One of the benefits of 529 plans is that you can transfer the funds to another family member or relative if your child does not end up using the assets.

Contributing to a 529 plan is not a privilege reserved for the parents of the beneficiary. Anyone can contribute to your child’s college savings plan, including grandparents or other family members.


529 plans can be a useful estate planning tool for grandparents interested in helping to fund a child’s college expenses. An individual can contribute up to $15,000 per year to a grandchild’s 529 plan free from federal gift taxes. He or she can also accelerate the gifting schedule by making a lump-sum contribution of $75,000 to a grandchild’s 529 plan in the first year of a five-year period ($150,000 for a couple). To help illustrate the wealth transfer benefits of this approach, a grandparent with five grandchildren could immediately remove up to $375,000 from his or her taxable estate by contributing to five separate 529 plan accounts.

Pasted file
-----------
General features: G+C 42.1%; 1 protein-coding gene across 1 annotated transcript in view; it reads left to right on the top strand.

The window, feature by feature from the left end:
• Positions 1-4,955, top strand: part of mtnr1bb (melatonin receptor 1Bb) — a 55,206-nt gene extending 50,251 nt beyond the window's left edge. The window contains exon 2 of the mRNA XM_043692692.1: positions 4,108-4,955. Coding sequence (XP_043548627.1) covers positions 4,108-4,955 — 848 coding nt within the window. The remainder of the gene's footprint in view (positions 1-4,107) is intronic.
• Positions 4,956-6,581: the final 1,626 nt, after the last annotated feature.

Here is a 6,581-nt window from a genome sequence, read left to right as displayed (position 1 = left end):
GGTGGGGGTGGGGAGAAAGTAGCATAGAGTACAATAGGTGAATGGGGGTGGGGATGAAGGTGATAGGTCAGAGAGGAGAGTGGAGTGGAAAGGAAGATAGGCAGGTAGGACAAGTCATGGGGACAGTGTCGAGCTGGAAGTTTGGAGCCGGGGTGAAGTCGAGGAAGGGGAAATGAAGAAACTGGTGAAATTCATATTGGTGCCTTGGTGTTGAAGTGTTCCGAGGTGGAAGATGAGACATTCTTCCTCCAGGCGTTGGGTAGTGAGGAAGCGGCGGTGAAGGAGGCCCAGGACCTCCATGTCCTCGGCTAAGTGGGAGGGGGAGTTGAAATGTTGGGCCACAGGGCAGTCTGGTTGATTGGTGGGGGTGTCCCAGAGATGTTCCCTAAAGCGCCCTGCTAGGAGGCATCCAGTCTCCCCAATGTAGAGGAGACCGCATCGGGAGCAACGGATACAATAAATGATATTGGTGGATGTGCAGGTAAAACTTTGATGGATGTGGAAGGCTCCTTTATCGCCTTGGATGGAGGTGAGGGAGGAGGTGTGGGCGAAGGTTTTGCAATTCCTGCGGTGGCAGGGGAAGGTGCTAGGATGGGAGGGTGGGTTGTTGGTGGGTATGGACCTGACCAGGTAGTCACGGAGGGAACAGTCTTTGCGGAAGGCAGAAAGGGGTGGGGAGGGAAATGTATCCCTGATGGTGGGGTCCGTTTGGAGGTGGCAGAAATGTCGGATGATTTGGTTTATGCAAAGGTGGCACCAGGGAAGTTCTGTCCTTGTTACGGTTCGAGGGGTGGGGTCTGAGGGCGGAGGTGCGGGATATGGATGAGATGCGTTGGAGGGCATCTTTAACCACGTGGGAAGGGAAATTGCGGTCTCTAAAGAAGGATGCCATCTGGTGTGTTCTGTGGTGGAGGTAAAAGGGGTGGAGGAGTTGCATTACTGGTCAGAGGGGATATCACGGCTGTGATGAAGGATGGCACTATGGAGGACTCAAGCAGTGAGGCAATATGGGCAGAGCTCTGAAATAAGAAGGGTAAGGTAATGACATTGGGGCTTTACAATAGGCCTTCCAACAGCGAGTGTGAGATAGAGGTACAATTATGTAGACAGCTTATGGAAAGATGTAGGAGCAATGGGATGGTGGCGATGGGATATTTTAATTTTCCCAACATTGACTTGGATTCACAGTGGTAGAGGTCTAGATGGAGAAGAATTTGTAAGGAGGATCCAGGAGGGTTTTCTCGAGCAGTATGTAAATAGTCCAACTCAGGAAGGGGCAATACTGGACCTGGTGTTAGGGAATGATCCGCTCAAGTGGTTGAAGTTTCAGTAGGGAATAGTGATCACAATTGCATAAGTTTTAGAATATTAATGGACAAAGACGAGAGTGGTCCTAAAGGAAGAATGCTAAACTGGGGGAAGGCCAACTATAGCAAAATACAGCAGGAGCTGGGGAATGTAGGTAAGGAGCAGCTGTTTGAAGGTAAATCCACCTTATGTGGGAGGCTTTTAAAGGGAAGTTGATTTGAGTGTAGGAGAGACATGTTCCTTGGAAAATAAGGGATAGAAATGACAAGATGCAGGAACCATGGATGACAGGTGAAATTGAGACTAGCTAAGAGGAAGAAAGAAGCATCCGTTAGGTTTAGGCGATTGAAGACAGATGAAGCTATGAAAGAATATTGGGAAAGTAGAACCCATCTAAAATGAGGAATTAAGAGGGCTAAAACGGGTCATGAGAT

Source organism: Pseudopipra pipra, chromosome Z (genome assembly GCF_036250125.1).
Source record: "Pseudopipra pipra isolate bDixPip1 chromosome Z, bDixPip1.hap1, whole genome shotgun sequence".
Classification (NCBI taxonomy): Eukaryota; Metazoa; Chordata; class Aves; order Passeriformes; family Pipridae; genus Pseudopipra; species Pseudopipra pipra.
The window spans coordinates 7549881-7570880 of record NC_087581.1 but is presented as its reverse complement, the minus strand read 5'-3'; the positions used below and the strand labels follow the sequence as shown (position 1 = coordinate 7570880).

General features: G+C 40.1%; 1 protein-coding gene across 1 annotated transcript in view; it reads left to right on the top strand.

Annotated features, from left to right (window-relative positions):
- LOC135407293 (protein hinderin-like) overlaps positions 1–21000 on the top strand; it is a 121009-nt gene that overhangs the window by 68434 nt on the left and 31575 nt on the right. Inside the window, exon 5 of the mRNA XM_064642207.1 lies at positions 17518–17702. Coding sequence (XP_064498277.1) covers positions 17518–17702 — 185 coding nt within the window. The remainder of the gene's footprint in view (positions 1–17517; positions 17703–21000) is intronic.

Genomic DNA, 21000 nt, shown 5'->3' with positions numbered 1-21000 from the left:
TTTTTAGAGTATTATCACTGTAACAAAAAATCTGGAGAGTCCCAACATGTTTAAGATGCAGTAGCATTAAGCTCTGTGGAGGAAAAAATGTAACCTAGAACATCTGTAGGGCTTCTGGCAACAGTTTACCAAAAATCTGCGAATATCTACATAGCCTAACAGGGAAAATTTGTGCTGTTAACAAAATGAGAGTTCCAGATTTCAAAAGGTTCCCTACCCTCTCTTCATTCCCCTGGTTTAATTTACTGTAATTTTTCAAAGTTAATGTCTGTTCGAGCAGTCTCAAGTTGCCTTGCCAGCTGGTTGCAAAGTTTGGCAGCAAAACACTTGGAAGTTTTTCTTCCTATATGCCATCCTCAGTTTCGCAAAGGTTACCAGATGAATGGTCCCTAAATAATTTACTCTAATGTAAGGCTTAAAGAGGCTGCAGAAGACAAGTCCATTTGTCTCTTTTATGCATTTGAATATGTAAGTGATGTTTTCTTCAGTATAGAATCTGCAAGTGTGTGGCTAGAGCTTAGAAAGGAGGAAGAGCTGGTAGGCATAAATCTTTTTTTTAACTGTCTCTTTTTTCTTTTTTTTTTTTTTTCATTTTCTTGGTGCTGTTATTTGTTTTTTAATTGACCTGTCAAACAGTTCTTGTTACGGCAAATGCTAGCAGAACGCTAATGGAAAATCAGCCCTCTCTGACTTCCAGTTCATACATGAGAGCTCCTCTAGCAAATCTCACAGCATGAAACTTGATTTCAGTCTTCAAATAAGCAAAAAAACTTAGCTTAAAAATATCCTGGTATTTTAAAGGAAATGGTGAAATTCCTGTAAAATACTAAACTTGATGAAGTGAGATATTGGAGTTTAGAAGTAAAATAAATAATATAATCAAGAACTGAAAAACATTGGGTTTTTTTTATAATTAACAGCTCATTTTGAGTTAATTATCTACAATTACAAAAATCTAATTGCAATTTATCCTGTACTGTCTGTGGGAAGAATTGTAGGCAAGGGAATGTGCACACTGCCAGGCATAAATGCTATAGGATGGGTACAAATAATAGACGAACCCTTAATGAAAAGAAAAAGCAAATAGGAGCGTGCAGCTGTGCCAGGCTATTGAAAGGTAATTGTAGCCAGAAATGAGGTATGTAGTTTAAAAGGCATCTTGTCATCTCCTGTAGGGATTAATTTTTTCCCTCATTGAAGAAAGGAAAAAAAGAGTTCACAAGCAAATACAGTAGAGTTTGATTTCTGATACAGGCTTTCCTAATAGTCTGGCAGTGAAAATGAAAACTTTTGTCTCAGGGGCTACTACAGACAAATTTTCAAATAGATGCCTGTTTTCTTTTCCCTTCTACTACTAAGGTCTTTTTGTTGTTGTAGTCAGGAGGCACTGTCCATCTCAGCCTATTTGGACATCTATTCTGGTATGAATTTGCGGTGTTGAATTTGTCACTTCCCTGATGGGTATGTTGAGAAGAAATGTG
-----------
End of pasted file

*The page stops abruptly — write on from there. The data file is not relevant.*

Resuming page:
4. Alternate Ways To Use The Money

As of 2017, 529 account holders can use up to $10,000 annually on pre-college educational expenses, such as K-12 private or religious school tuition. This includes tuition expenses at private, public, and religious K-12 schools. And thanks to the SECURE Act of 2019, you can also use your 529 savings to pay for apprenticeship fees, homeschooling, or up to $10,000 of qualified student loan repayments (including those for the 529 plan recipient’s siblings). (6)


5. Parental Control Of Funds

There is no need to worry about your teenager mishandling the funds because you, the parent, remain in control of the assets. The child that you are saving the money for is the named beneficiary of the account, but you are still the account owner and they cannot bypass you to access the funds.


6. Financial Aid Is Still Possible

Your child’s 529 account does factor into the Free Application for Federal Student Aid (FAFSA) calculation, but since the account is in the parent’s name, only 5.64% of the assets count, meaning the impact on your child’s eligibility for financial aid is limited.